By Isabel Ringrose
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Mitie under investigation over Home Office immigration contracts

This article is over 1 years, 8 months old
The outsourcer is one of many firms that profits from Britain’s racist immigration system of detention and deportation
Issue 2799
A protester hold a sign saying windrush justice means amnesty illustrating a story on Mitie contracts

A protest against deportations in south London in 2020 (Picture: Socialist Worker)

While migrants struggle to find safety in Britain, companies ready to deport them are being investigated for breaking rules to grab as much profit as possible. Home Office outsourcer Mitie was raided by investigators to examine documents and emails between senior staff. 

The Competition and Markets Authority (CMA) is currently looking into the relationship between Mitie and US firm PAE. The companies operate a joint venture, Landmarc, for the Ministry of Defence. But they were competing to run Home Office immigration removal centres at Derwentside in County Durham and Heathrow in west London. 

Mitie expects to be “fully exonerated” and PAE believes the CMA’s investigation is “unfounded”. In a statement to its investors Mitie blames Home Office tendering rules for its withdrawal from the bidding of the Derwentside contract.

But investigators are largely focusing on a separate case over Colnbrook immigration centre at Heathrow after the Home Office referred both companies to the CMA. They were bidding on the contract until PAE pulled out last year, clearing the way for Mitie. The CMA is investigating whether breaches of competition law took place and is looking at the relationship between the companies.

Mitie CEO Phil Bentley grabbed £2.7 million in 2021 and £2 million the year before. The company got £1.1 billion, around 42 percent of its revenue, from local and central government contracts.

Mitie brags that it is “the largest provider of immigration removal centre management” for the Home Office. Underneath the competition, contracts and profits are refugees and migrants who face life and death at the prospect of being detained and removed from Britain.

Vulnerable people in Mitie’s care awaiting deportation are driven to suicide. Horrific conditions in its detention centres mean misery for those awaiting an uncertain return to the country they fled from.

In the Colnbrook detention centre near Heathrow in 2017, Mitie failed numerous times to provide adequate suicide and self-harm prevention assistance, an inquiry found. Systemic failures led to missing “significant warning signs” and inadequate risk assessments by untrained staff, which contributed to deaths.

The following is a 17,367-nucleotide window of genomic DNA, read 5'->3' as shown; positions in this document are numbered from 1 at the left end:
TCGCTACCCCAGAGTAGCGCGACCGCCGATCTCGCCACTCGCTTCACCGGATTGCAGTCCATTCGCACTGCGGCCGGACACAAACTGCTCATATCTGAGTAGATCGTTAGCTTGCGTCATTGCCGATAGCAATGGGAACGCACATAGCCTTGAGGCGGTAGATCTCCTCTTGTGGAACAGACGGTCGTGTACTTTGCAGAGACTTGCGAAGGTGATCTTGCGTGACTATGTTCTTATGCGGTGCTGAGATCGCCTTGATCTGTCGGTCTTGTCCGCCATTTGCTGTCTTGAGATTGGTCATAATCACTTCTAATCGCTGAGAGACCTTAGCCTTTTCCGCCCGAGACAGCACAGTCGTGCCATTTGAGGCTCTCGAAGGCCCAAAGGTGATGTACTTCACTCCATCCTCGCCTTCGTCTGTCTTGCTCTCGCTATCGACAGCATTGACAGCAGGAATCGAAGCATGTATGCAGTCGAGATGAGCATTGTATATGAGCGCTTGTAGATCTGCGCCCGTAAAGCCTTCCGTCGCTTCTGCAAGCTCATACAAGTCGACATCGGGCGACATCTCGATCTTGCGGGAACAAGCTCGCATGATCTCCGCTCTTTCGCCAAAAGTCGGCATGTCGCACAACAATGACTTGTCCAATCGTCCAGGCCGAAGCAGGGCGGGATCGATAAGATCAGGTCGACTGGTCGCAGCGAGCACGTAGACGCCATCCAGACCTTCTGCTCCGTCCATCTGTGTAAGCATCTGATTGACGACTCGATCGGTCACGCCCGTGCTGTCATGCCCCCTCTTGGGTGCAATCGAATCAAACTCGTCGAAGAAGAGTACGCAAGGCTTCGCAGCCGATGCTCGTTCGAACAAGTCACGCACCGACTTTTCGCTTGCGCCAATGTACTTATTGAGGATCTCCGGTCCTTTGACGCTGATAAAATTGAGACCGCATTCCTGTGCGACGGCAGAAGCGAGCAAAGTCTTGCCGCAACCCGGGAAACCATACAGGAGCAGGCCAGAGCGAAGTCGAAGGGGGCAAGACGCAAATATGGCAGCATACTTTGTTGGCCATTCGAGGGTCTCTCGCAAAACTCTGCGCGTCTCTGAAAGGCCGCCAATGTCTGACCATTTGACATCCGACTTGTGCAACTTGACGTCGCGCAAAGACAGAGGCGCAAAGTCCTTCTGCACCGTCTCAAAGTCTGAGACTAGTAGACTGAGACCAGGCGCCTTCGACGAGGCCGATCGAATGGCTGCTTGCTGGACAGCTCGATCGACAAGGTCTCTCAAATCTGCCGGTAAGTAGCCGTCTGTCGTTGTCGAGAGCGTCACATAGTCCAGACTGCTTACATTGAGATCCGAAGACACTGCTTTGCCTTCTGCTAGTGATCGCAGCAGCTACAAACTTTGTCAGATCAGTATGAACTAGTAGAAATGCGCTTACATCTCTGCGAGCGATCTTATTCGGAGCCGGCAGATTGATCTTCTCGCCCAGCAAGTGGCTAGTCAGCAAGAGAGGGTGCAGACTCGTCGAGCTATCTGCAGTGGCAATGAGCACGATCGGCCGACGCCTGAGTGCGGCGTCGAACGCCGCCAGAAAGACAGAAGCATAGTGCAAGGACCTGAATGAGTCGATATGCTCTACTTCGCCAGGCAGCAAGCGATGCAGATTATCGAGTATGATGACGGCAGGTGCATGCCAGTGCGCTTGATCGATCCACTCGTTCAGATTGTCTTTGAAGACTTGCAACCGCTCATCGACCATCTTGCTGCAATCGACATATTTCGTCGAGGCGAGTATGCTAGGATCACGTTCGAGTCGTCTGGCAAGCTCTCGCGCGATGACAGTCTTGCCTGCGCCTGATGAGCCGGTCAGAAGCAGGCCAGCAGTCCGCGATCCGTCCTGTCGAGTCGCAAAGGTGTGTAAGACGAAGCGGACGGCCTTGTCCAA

And in 2016 another man just weeks after arriving at Colnbrook began vomiting and coughing until he died. Inspectors found “chronic” staff shortages affected the quality of healthcare and “the environment in which detainees were kept was often poor.”

More than 3,000 refugees arrived in boats across the English Channel this month, compared to 831 in March 2021. Some 4,559 have made the crossing so far this year.

The Home Office was recently found guilty of operating a secret policy to seize almost 2,000 mobile phones from refugees arriving in Britain. It then downloaded data from these phones.It claims this helped gather evidence about people smugglers. In reality the illegal policy was designed to bully and intimidate those arriving in Britain.

For the Tories, more crossings are an excuse to push ahead with their racist Nationality and Borders Bill. It will criminalise anyone entering Britain without official documentation as “illegal”. Despite the vast majority of refugees being granted asylum, the new rules will mean more deportations.

But the Tories’ failing schemes for Ukrainian refugees shows that there is no “legal” alternative. Since the start of March, 22,800 visas have been issued only to Ukrainians joining relatives. Just 2,700 visas had been granted under the Homes for Ukraine scheme as of Wednesday.

Two weeks on, the scheme has faced widespread criticisms for its inadequacy, slowness, bad design and accessibility for non-English speakers. Many documents are also needed, but it’s not realistic that refugees fleeing war zones have bank statements or documents proving they are from Ukraine.

With more people fleeing wars and harsher Tory laws, companies that deal in death are looking to rake in millions more at vulnerable people’s expense. 

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